BRITISH RAILWAYS 1920 - 1970

 

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HAND AND LAMP SIGNALS, AND TRAIN LAMPS

Hand-held signals: lamp and flag signals

Hand signals are made with flags by day, and with lamps by night, or in tunnels, or during fog or falling snow (Rule 50). A red hand signal indicates danger, and, except as shown below, must be used only when necessary to stop a train. In the absence of a red light, any light waved violently denotes danger.

Red lamps, held steadily, were used to supplement the aspect of distant signals, in which red lights were used, in the cases of fog, falling snow, a defective signal or single line working.

Yellow hand signals were used in similar circumstances, where distant signals used yellow lights, and to authorise a driver to pass a multiple aspect signal which was out of order.

The purposes for which a white hand signal were used are as follows:

Signal Movement of signal, etc
   
move away from signal in shunting slowly up and down
move towards signal in shunting side to side slowly across body
to show to passenger guard that the train may proceed held steadily by person in charge
to show guard that the driver is carrying a single line staff held steadily by signalman
to indicate to signalman that the points require to be turned moved quickly overhead by guard or shunter

 

The purposes for which a green hand signal were used are as follows:

Signal Movement of signal etc
   
move slowly away from signal in shunting slowly up and down
move slowly towards signal in shunting side to side slowly across body
guard's signal to driver to start and to indicate that guard or shunter has rejoined train steady light or waved flag above head
to indicate by night to fireman of goods train after starting that train is complete slowly side to side by guard
to indicate to driver that train is divided slowly side to side by signalman
to give a Clear signal to driver where there is no starting signal held steadily by signalman
to authorise a driver to pass starting or advanced starting signal at Danger for shunting purposes as above
to authorise a driver to move after having been stopped at signalbox as above
to indicate to driver and guard during fog or falling snow that the signal is at Clear held steadily by fogman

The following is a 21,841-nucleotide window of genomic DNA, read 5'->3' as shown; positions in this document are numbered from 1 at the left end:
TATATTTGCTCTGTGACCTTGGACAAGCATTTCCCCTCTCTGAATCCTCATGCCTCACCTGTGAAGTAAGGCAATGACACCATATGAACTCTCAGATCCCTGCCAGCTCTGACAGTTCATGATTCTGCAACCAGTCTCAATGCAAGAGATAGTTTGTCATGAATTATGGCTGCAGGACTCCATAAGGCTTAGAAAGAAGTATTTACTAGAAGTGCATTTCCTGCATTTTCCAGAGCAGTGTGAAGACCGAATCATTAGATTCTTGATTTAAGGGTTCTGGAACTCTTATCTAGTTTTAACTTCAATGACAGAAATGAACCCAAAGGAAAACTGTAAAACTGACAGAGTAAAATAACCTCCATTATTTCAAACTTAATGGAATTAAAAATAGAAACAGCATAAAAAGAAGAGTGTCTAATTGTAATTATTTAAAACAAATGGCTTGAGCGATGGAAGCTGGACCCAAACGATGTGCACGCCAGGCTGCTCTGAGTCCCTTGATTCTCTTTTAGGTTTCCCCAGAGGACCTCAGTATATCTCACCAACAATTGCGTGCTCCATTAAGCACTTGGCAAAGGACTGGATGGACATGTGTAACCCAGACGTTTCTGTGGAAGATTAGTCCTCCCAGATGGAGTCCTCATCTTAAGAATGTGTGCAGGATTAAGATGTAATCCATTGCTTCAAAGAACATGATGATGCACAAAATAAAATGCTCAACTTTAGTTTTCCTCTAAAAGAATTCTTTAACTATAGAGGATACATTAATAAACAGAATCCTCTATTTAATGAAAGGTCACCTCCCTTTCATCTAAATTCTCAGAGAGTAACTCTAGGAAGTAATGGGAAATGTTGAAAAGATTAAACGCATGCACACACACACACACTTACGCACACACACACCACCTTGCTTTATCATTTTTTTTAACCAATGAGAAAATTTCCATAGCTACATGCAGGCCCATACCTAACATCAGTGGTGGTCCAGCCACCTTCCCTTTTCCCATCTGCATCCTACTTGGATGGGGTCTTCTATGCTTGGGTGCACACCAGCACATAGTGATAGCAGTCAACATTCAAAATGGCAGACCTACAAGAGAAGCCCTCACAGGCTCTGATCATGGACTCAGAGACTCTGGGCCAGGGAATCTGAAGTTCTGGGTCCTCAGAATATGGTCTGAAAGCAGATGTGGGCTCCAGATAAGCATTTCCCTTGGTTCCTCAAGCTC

to reduce speed for permanent way work slowly side to side by hand signalman
to give Clear signal to driver when fixed signal (other than amultiple aspect signal) is out of order held steadily by hand signalman at signal
to authorise driver to draw forward to signalbox when fixed signal is out of order and before hand signalman has arrived held steadily by signalman at the box
to indicate to driver that section is clear, but station or junction is blocked held steadily by signalman as train approaches box or after giving a verbal warning
to indicate to driver of goods train timed to stop at a station that there is nothing to pick up and if there is nothing to put off, the train it need not stop slowly up and down
to indicate that catch points, spring points, or unworked trailing points are in right position for train to pass in facing direction held steadily by hand signalman at points
to caution driver entering terminal station, or station worked under special instructions if line is not clear held steadily by signalman after bringing train to a stand and giving verbal caution
to caution driver of following train when permissive block system is in operation as above

 

Arm signals

In the absence of flags the following arm signals were used:

Danger or Stop both arms raised above head
(or when riding on a vehicle) (either arm moved up and down)
Caution or Slow Down either arm held in a horizontal position and the hand moved up and down
All Right either arm held above head
Move away from hand signal either arm moved in a circular manner away from the body
Move towards hand signal either arm moved across and towards the body at shoulder level

Train tail lamps and side lamps

Any train must display a red lamp at the rear to signify that it is complete. On locomotive-hauled stock the lamp was commonly fitted on the most accessible (nearside) lamp-iron. Exceptionally, two lamps were displayed in vertical array, to indicate that the train had been divided and that the second portion was following. Two lamps were also shown on the L.N.E.R. streamlined stock. Three lamps in a triangular array were displayed on certain lines pre-war.

Side lamps were formerly displayed, for example near the guard's compartment, until the practice was discontinued by all of the main-line companies in 1933.

 

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COPYRIGHT R.D.LAKE 2009